AFRA comes up with ambitious target to improve recyclability rate of the global end-of-service aircraft fleet
Fri 9 July 2010 – The aircraft recycling industry is targeting a 90 percent recyclability of the end-of-service global fleet by 2016, announced Boeing’s Director for Airplane Environmental Performance, Jeanne Yu, at last week’s annual meeting of the Aircraft Fleet Recycling Association (AFRA) in Las Vegas. AFRA members currently undertake the recycling of around 150 commercial aircraft a year, representing a third of aircraft scrapped around the world. However, more than 12,000 aircraft are expected to reach the end of their service life over the next 20 years as airlines upgrade their fleets to more fuel-efficient aircraft, providing both opportunities and challenges to the fledgling sector. Another target is to reduce the amount of aircraft manufacturing waste sent to landfills by 25 percent by 2012.
AFRA believes that the current level of aircraft recyclability is around 70%, which means that the remainder of the Operating Empty Weight of an aircraft is not recyclable using technologies around today. Those components that cannot be sold on the secondary market – perhaps because of market saturation – are generally disposed of. Not only does AFRA want to improve the recyclability level to 90% but says it is looking to improve the quality, and thereby achieve a higher market value, of the recyclate from those parts of the airframe that are currently recycled.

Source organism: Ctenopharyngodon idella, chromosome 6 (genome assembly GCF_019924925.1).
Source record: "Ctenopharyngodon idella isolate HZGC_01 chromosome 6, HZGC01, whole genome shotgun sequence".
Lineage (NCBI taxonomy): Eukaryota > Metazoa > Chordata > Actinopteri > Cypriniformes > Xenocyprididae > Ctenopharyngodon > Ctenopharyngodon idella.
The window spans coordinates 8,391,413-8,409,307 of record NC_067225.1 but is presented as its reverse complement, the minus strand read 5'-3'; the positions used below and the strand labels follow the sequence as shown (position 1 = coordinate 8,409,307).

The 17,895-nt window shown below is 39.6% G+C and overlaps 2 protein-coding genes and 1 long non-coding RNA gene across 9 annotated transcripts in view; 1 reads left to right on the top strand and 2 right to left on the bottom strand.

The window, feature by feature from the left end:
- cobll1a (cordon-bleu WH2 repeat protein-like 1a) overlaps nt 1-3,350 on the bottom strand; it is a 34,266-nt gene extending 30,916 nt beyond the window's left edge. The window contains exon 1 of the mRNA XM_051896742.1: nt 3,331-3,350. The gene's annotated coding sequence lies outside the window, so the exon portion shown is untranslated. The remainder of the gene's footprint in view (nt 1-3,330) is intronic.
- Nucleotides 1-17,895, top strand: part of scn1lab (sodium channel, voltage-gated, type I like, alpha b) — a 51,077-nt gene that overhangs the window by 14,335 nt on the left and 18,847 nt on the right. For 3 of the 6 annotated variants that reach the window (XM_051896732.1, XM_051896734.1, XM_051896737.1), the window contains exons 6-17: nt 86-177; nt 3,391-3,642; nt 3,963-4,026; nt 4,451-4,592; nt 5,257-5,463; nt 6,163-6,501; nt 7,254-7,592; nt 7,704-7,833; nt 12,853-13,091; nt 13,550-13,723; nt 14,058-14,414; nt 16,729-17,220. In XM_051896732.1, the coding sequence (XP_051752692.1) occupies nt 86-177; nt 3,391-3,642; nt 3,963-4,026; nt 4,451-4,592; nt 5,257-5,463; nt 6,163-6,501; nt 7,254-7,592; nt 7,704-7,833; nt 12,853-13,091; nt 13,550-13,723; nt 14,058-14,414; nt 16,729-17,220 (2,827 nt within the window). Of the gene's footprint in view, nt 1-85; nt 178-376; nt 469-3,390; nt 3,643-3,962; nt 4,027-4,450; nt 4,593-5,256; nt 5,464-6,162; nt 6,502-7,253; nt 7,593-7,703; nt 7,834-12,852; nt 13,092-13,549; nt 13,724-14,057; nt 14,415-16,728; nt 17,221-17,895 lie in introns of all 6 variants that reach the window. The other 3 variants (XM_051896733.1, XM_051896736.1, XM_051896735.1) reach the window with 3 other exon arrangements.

“AFRA is the only global organization committed to the environmentally responsible management of airplanes as they reach the end of their service life, and AFRA is relentlessly pursuing continual life cycle improvement opportunities,” Yu told conference delegates. “Partnerships such as AFRA create innovative models which accelerate technology development and allow industry to set challenging recycling goals to enhance environmental performance.”
She said there was a need to improve the quality of recycled aircraft composite materials and find new applications and new markets both inside and outside the aviation sector. “Recycling also makes good business sense, as the needs of the market are satisfied at lower costs,” she added.
Using recycled or recovered carbon fibre instead of ‘virgin’ fibre (pure, primary or newly produced fibre) can also help reduce manufacturing CO2 emissions by 90-95%, she said.
Yu also sees AFRA as hastening the move towards ‘closed loop’ environmental models, where airplane materials are recycled for use back into the supply chain. Another issue facing the industry is the challenge of recycling of aircraft interior materials rather than disposing of them.
With 90% of scrapped aircraft coming from the parked fleet and the forecasted growth in the number of retired aircraft, AFRA is seeking to persuade owners of parked aircraft that with the aid of developing technologies that allow more higher-valued materials to be recovered from aircraft, as well as by raising the level of higher-valued materials which return to aircraft production, residual values of their assets can be increased through recycling.
Founded in 2006, AFRA’s membership has grown to 46 companies worldwide. It has established an accreditation programme and developed a series of Best Management Practice Guides laying out best practice and minimum performance standards around airframe and engine dismantling.